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Ministry Letters

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Oak Cabinet Inlaid With Various Woods

Had ousted it from general favour, even in churches, was still followed, is shown by such examples as at St. John's, Henley-in-Arden, Fig. 52, and Bramford, Fig. 53, where the panel-details of tracery or linenfold are early sixteenth century in style, while the system of framing and the moulding-sections indicate almost the other end of the century. It is the Renaissance pulpits which are valuable for our purpose, as data for comparisons with secular furniture, as these pulpits were, as a rule, made in the height of the fashions current at the time. St. Nicholas Church at Ipswich has a pulpit, Fig. 54, of early seventeenth-century date and East Anglian or Home County in style. A comparison of this with the mantels from Lime Street, Figs. 332 to 335, Vol. I, and those from Eltham, Figs. 339 to 341, Vol. I, will show how the secular and the clerical examples corroborate each other. It is possible,- in fact, it is extremely probable, that a pulpit of this elaborate kind was made in...

Oakboarded Ceiling From A House At Lavenham

CHANCEL DOOR, NEEDHAM MARKET CHURCH. ELMSETT CHURCH, SUFFOLK. CHANCEL DOOR, NEEDHAM MARKET CHURCH. Among the important features of both timber houses and churches of the fifteenth century were the elaborate timber porches. In the latter these were often of the most ornate description, both externally and internally. The house porch was closed by a door at its entrance, hence the need for ornament in its interior was not so BARKING CHURCH,SUFFOLK, VESTRY DOOR. Fig. 209. KEY CHURCH, IPSWICH, PRIEST'S DOOR. BARKING CHURCH,SUFFOLK, VESTRY DOOR. Fig. 209. KEY CHURCH, IPSWICH, PRIEST'S DOOR. houses, as a rule, being in. Church porches, having were often embellished Boxford Church, Suffolk, ornate porch in England, Figs. 190 to 192. It dates fourteenth century, and is, for its antiquity as for its The roof is vaulted to the window openings are lions. Over the cambered signs of an original Saint's are still to be seen on the trefoil of the arched head. Suffolk porches...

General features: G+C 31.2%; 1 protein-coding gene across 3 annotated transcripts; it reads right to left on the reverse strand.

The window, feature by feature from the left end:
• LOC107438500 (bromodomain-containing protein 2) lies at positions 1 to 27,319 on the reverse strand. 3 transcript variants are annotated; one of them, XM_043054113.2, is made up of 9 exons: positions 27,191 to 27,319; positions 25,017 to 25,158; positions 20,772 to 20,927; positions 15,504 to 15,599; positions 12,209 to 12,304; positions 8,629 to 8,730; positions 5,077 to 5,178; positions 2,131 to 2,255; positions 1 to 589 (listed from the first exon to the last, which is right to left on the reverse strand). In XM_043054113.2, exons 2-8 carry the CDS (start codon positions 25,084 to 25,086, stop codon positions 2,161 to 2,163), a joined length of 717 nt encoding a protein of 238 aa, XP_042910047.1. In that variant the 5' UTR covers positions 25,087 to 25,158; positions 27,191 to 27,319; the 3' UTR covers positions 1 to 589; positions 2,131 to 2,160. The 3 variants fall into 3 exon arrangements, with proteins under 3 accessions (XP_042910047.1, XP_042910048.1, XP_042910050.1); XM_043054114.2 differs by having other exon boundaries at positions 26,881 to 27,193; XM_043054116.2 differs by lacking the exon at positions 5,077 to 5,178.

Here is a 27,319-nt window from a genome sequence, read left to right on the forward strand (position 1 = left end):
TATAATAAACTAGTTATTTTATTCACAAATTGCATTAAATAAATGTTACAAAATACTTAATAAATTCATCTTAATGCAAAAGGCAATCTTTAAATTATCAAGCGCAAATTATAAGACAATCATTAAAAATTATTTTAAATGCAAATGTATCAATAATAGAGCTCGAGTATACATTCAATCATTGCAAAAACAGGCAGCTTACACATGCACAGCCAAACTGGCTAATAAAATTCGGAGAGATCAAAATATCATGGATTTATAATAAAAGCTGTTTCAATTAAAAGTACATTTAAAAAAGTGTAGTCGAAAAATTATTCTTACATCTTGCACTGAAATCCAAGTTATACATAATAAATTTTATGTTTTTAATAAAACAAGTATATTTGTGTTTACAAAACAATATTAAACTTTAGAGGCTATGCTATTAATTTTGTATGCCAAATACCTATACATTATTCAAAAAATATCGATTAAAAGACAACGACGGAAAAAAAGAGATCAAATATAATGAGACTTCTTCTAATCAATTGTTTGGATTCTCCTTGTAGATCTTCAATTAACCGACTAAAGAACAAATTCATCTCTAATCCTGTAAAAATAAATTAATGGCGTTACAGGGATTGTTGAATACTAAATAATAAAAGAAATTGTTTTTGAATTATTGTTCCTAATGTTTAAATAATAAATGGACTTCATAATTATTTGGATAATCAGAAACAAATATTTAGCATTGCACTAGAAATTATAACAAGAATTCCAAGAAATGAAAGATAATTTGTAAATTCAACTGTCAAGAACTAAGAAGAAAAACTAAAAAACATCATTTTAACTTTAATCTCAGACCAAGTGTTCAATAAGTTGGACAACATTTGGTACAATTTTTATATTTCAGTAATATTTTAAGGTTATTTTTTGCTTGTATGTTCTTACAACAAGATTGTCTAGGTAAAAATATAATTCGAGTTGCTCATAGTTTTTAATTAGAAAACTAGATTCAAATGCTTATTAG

Late Fifteenthcentury Coffer With Panels Of German

LAWRENCE'S CHURCH, EVESHAM - - 137 'flanders chest* in east dereham church, norfolk - 141 sixteenth-century chest in possession of seymour st. saviour's church, southwark . - - 150 the * offley chest,' st. saviour's church, southwark - 152 seventeenth-century almery in st. alban's abbey church 174 court cupboard, commencement of the seventeenth leg of table in dinton church. bucks - - - 2l6

Reading Desks Stands Wall Brackets and Frames

The use of the church reading-desk or lectern thus making turning the pages easy. Here as well as in the church-stalls, intarsia work and rich carving were usual as ornamentation. In those reading-desks meant for private use there was no need of tall and heavy bases, the sloping upper part, perfect in itself, was detachable from its socle, and could be used on a writing table1), or the reading-desk proper was supported by a tall column or a baluster (figs. 458 460). ') Such a one is depicted in one of Carpaccio's paintings (fig. 44) and on Ghirlandajofs frescoes, Botticelli's St. Hierony-mus and St. Augustinus, in the church Ogni Santi in Florence, and in Pinturicchio's Virgin Surrounded by Angels in S. Maria del Popolo, in Rome, as well in many other pictures. Also small writing-desks, placed on tables, have sometimes been depicted (figs. 4 and 371, and Bode Plate LXXI). 2) A. Schmarsow Melozzo da Forli pp. 33 4.

O Mahogany Arm Ciiair Iiippendiee Stle